Homegrown potatoes deserve a place in vegetable gardens with sufficient space -- their flavor and texture more than merit the garden real estate they require. There is something almost magical about sinking a fork into the soil beneath the unassuming plant and turning out the crop. Potatoes are generally purchased as "seed potatoes," though they are not seeds at all; they are actually small pieces of the potato variety you've chosen, and the eyes on each piece will sprout a plant.
For more growing tips on vegetable varieties, visit our Vegetable Growing Guide.
Habit: Upright leafy plants, potatoes form underground.
Days to Harvest: Varies. Early-, mid-, and late-season varieties are available. Plants can be harvested 7 to 8 weeks after planting for tiny new potatoes or, several weeks later, the vines will wither, indicating that full-sized potatoes are ready for harvest.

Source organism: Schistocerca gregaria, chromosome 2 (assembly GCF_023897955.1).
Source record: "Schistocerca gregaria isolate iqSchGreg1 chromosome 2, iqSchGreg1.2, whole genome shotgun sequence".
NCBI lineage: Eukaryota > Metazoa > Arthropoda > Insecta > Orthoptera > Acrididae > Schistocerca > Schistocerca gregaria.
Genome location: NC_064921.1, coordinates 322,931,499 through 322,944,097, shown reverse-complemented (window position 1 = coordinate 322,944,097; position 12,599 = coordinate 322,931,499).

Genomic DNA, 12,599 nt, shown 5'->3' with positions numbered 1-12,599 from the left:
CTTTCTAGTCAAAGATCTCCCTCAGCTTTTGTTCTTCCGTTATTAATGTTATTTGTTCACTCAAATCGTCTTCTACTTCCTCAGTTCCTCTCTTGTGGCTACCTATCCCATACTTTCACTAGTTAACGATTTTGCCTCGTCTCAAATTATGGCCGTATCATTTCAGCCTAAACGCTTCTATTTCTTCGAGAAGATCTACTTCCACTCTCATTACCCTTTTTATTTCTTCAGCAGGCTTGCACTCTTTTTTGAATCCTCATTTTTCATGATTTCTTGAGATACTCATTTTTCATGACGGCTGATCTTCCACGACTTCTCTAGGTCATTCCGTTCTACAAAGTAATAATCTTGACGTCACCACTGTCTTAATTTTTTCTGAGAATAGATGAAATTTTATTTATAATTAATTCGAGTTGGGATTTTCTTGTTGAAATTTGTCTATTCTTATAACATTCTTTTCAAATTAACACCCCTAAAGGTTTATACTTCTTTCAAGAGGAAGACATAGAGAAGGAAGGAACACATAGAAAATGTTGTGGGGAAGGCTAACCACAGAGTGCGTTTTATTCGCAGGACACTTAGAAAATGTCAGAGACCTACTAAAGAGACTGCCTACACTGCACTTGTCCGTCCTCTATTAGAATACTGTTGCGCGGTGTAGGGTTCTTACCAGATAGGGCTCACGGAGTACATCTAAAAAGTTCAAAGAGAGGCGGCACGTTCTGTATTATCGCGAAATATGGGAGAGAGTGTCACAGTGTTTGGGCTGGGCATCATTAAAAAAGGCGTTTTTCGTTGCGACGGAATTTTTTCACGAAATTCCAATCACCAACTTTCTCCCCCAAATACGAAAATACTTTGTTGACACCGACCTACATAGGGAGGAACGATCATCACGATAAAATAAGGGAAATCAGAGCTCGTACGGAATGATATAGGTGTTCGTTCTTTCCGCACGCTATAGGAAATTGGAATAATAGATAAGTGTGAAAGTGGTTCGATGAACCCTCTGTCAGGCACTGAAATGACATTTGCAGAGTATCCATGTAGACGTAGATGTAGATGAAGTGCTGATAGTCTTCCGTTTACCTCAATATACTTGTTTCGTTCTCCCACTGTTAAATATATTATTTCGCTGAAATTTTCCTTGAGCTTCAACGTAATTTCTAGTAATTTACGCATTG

When to Plant: Potatoes are generally planted in mid-spring.
Light: Full sun.
Soil: Average soil amended with compost and deeply dug to loosen is ideal.
Watering: While plant is growing and tubers are forming, keep well watered. Once the foliage begins to yellow, however, cut back watering to avoid rotting tubers.
Fertilizing: If soil is not rich in organic matter, work a balanced organic granular fertilizer into the top 4 to 6 inches of soil.
Pest Problems: Potato beetles will devour foliage -- they can be excluded with row covers or handpicked. Also look for their yellow eggs on the underside of foliage. Many fungal diseases can affect potatoes, so practice crop rotation, avoiding sites that have recently grown tomatoes, eggplant, peppers, or other root crops.
When to Harvest: When plants reach about 12 inches high, 6 to 8 inches of additional soil should be piled over the base of the plant. This protects the developing potatoes from light exposure, which turns them green. If you wish to harvest new potatoes, dig plants approximately 7 to 9 weeks after planting. For full sized, wait until the vines have withered and dried then harvest all potatoes.